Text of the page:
Since then Sukhothai fell into a progressive decline that would lead to its definitive abandonment in 1584. In 1988 the park was opened to the public and three years later was inscribed as a World Heritage Site.


Sukhothai Historical Park is formed by a walled enclosure of about 4km2 and all the space that surrounds it, in total, a set of about 70km2. Inside the walls (the most popular area), there are about 15 temples and in the outer areas (North, West, South and West) there are at least 20 other temples that can be considered to be visited, although the ruins are innumerable.


To travel all these spaces, or at least part of them, it is almost essential to rent bicycles, which also seems the best way to enjoy the beautiful landscape.

You can visit only the interior area walking, but you would lose much of the attraction of the park. There are also usually tuk-tuks available if you do not have too much time and want to make the most of it. The main entrance to the interior zone (there are 5) is in the East and the Information Office in the North, outside the walls.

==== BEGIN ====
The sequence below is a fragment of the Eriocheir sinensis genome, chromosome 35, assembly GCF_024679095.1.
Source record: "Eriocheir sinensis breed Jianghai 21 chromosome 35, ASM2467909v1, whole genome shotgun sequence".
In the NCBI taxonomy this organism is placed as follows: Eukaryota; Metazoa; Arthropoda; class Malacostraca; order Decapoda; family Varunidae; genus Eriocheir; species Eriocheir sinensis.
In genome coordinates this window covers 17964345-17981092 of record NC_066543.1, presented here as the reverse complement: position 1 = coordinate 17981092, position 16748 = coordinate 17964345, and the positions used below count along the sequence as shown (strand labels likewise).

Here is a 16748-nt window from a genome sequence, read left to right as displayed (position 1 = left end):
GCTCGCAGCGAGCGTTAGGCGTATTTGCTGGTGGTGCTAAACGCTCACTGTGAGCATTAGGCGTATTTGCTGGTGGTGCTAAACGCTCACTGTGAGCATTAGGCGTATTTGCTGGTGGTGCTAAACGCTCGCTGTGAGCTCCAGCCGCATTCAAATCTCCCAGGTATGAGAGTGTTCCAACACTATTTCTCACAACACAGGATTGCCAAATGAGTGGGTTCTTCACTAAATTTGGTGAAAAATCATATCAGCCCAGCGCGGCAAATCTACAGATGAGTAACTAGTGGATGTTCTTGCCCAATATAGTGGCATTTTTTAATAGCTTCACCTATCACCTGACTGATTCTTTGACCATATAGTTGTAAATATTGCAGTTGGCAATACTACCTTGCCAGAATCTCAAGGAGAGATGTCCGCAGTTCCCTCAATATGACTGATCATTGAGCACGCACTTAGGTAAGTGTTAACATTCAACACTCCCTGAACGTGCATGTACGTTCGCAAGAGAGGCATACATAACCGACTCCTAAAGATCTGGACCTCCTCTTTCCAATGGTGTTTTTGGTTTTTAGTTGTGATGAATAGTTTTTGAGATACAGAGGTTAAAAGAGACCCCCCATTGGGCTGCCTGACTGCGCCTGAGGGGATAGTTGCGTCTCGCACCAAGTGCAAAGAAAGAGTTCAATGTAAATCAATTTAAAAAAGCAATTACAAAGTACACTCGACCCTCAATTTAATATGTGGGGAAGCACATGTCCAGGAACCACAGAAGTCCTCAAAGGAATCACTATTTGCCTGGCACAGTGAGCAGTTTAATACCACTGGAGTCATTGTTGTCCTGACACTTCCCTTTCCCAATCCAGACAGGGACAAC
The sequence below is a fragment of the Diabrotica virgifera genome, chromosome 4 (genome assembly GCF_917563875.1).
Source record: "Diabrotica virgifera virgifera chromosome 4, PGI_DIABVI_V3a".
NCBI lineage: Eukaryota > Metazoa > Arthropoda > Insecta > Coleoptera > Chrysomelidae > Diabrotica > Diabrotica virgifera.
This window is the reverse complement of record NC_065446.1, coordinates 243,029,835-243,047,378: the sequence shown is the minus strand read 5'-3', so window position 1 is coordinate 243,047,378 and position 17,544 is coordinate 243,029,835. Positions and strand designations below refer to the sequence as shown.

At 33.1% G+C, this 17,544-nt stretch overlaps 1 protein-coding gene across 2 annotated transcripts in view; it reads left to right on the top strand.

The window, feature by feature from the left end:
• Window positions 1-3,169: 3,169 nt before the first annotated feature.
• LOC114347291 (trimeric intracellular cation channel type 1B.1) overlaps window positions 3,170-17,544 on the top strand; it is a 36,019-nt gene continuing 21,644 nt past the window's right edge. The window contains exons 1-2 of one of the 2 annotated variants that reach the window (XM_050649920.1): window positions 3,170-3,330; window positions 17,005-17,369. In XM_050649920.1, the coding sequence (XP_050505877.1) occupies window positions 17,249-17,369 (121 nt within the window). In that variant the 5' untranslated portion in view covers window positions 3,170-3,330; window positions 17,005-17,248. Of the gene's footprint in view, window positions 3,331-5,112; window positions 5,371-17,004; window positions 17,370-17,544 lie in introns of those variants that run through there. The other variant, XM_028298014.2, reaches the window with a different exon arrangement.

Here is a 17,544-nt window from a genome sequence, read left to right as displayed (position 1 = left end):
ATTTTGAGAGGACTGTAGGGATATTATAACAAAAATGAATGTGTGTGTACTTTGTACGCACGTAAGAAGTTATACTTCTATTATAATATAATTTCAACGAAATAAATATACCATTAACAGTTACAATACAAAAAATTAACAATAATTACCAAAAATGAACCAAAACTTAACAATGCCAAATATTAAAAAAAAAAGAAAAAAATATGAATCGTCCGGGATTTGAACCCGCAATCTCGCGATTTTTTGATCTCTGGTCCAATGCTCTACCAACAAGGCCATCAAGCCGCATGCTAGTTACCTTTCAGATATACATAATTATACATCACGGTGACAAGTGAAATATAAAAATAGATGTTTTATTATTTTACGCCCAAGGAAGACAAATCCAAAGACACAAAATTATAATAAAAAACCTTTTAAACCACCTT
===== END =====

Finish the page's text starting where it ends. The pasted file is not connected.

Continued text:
The day we went, a little running competition was taking place as well and most of the big roads were blocked by runners as a result. I would have loved to join in, but they already had started around 5am to avoid the heat :D


That is also the reason why we only visited the center of Sukhothai and didn't rent bikes to see all of it. I mean after we still drove to some of the temples with the scooter, but we didn't have the whole Sukhothai experience.

First we walked around a bit from one temple to the other enjoying the great light and atmosphere being the only tourists at that time. Also as it still was a bit cold and the sun came up, it was a bit foggy around the ruins, which made it look very mystical.




From there we searched the perfect spot to watch the sunrise.







The atmosphere was amazing and the light as well. When we reached the first really big Buddha (one of many) the sun was just at the perfect spot.